• Further – your 10 shot groups are great to test accuracy – best in the industry… I was indicating that the knowledge that shot 1 and shot 150 land at the same place when testing a new sighting system is important.

    • I can tell you that in a tactical situation (think close quarters battle), a dot sight has the advantage since there is no magnification and you can (and should) keep both eyes open for situational awareness. It’s very quick to get on target, plus dot sights are typically light and short, increasing maneuverability.

      They are not, however, meant for precision shooting, especially at range.

    • Alan,
      I can give you a first hand answer on dot sights. I participate in a monthly firearm bowling pin shoot at the local range. The objective is to shoot down five bowling pins spaced a foot apart at 25 feet as fast as you can. The winner of the event has always been near 3 seconds. My fastest time so far has been 4.23 seconds. Last week I entered four events and placed 3rd, 4th, 5th and 7th out of 20 entries.

      I use an American Tactical green dot sight. It’s not a tube shape, more of a domed shape sight. Target acquisition in four seconds like that with a scope would be very difficult. It’s very fast and hard to miss with a dot sight. I use a .22LR Ruger MkIII 512 but there are other classes including large bore and small bore auto and revolver. In the winter we use a rubber like target that is a bowling pin silhouette but in the summer we use actual bowling pins.

      You may think open sights would be even better still, but most of the other shooters use open sights and so far I’ve out-shot all open sighted guns.


  4. I wonder if the ND3 would mount on the side of this dot sight. Then you could ditch the flashlight, site the laser in for one range and the dot for another and go rat shooting at night.


    • KidAgain,as a fellow overgrown kid that has an ND3,it would mount……but not with the supplied mount that is adjustable.That one was designed to mount to your 1″ scope tube in sidecar fashion.
      The bad thing about abandonning the ND3 adjustable mount is that there is no Weaver mount out there that would allow precision alignment.Using the laser focused out so as to be broad enough
      to light the subject,you give up brightness quickly.When used with magnification,the system works excellent.Vermin have no chance! You could use a 1″ tube to join the adjustable mount to a Weaver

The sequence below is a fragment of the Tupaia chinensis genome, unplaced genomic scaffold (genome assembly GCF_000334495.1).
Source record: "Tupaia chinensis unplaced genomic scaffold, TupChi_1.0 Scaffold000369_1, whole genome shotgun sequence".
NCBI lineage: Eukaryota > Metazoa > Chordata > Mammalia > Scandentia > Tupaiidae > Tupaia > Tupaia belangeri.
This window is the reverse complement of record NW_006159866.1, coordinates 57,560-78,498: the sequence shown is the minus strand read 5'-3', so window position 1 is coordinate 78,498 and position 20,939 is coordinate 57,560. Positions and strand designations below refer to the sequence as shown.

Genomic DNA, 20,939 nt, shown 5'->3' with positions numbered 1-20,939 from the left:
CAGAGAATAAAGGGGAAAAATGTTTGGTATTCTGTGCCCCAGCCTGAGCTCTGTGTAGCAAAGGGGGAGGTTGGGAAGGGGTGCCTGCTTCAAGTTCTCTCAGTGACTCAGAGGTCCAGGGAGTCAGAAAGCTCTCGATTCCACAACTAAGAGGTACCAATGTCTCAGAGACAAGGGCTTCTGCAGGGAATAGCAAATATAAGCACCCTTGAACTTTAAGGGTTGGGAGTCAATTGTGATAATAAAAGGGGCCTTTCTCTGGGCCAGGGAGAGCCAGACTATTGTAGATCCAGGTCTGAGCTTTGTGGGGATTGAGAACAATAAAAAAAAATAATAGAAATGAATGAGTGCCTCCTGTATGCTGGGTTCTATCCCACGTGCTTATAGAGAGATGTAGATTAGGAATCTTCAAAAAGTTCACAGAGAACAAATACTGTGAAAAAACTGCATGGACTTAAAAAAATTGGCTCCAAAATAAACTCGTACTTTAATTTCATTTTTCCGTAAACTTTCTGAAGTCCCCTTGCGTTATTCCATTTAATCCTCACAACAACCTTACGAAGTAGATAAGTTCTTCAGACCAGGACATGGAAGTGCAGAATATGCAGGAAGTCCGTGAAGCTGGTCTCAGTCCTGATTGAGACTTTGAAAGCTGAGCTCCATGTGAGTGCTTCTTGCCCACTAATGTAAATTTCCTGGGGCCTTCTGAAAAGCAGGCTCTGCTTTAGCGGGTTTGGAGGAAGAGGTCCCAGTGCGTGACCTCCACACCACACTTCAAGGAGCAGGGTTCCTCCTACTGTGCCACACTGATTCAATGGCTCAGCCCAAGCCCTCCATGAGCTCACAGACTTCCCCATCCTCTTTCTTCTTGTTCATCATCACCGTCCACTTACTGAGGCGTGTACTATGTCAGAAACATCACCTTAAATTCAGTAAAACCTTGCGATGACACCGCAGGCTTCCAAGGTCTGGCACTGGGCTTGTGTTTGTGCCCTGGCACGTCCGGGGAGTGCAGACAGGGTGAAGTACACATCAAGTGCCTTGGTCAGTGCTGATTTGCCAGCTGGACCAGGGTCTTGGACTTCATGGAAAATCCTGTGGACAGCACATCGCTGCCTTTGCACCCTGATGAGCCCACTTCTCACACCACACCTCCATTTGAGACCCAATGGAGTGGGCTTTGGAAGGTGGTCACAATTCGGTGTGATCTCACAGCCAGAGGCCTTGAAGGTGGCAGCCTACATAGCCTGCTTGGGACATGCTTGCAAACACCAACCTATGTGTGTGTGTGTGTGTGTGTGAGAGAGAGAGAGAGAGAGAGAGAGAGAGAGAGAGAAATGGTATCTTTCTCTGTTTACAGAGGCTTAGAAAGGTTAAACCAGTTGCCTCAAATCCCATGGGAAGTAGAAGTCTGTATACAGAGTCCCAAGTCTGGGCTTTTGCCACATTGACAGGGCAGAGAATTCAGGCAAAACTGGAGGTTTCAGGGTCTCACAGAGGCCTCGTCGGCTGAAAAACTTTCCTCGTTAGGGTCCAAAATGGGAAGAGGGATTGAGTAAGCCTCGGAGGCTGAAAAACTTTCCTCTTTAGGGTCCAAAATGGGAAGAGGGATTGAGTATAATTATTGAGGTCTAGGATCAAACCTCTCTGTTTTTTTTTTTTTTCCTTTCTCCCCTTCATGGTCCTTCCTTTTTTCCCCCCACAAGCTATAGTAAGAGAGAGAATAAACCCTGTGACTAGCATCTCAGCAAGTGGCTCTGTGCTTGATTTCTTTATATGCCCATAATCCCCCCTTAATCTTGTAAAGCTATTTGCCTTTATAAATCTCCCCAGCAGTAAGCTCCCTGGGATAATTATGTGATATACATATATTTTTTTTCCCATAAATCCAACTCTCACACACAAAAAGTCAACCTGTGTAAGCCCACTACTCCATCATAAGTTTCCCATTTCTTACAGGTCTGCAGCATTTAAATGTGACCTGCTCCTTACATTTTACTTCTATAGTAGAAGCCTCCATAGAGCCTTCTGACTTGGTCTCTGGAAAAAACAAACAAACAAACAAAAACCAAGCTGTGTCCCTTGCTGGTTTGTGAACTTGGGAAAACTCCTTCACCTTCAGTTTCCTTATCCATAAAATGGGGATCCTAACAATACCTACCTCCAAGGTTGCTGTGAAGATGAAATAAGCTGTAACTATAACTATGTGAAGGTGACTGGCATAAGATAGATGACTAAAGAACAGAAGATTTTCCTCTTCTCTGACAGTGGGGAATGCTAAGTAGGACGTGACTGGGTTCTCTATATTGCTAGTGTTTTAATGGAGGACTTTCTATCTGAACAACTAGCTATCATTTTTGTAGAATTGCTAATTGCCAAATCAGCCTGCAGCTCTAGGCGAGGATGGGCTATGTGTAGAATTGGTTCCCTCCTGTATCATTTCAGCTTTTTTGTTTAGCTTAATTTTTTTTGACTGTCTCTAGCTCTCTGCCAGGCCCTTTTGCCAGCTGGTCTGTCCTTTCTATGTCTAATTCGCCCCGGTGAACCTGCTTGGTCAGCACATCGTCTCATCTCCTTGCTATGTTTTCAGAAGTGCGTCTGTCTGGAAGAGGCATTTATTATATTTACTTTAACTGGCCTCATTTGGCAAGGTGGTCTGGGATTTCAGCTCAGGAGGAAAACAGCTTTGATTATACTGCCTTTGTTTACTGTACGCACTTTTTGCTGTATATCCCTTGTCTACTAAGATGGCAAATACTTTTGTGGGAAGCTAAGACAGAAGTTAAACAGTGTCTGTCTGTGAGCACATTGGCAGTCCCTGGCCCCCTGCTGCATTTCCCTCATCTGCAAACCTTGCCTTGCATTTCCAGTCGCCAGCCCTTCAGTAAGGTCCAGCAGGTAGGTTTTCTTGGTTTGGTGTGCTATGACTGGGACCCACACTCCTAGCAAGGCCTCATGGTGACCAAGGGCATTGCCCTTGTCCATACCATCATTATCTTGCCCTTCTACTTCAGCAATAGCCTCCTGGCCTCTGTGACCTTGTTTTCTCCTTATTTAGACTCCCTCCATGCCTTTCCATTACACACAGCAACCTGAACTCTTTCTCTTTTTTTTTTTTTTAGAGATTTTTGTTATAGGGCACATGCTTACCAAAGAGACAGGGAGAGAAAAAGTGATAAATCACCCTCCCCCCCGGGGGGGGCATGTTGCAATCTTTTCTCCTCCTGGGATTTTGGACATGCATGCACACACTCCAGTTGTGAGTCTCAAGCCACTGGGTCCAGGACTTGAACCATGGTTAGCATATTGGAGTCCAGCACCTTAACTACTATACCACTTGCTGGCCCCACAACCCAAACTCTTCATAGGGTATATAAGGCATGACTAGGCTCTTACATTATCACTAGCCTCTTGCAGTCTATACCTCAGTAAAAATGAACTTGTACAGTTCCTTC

mount,but it might be a little wonky looking and not very stable…but the rats wouldn’t be laughing,
      or the Nutria or ‘coons,coyotes or hogs!

  5. I’m reposting this here in case people don’t get the RSS feed and don’t look back at yesterday’s comments. The topic is “who are the Cardews?”

    I think it’s a tough experiment to do, but I can also think of some much better ways to have done it. I think I would have threaded the muzzle to accept an O-ring seal and a thin mylar diaphragm. Then I could have pumped out the barrel without the difficulty of doing it inside a plastic bag. Then I would have tapped into the compression chamber, evacuated it, and bled back dry nitrogen. Again, now plastic baggie and much more shot-to-shot consistency. The pellet would have gone through the diaphragm w/o much loss of energy.

    When I said something like “strange conclusions,” I really meant “likely wrong.”

    And yes, for decades they’ve been the only authors publicly trying to do science about air gun physics. And they did the work on a self-funded shoe string budget. But I have to believe that the top engineers at the major air gun factories have a lot more reliable experiments and computations under their belts. You don’t make tack drivers or big-bore air arms without knowing how to optimize the design for a given performance.

    • Thanks for re-posting Pete. The Cardew data and their general influence on air gun literature and testing (at that time) is still an interesting saga. And the younger Cardew now owns a watch shop? Well… if it’s a true British watch shop, I guess the precision instrument correlation to finely made airguns is there somewhere?

  6. It looks good so far. BTW, has anyone ever looked at setting up a remote switch without a cable? I would think it’s possible but may cost too much $ to do. I have used Red Dot sights on a .22 for rabbit hunting. It’s really fast and easy to use on running rabbits.


  7. This question is probably more appropriate to yesterdays blog…but it is still sight related.
    They’re way more money than I would probably spend on my sights for my Umarex Colt…but what about tritium sights.
    Do they suffer from the same disadvantages as fibre-optic?
    Enquiring minds want to know 😉

    • CSD,

      No, tritium sights are not a disadvantage, because of how they are used. They are minute-of-bad-guy sights–not precision sights. Fortunately, they way they are installed, you can use the sights as target sights when in the light.


  8. B.B.
    Greetings! I’ve been off the air for a while, but always lurking… I got an Beretta 92FS and I have been busy trying to figure out how to shoot the thing straight.

    This sight seems to be most appropriate for an all-purpose carbine or something like that. Maybe the Beretta Cx4 Storm for example? (either the 9 mm or the airgun) or a .22LR S&W AR? . Correct?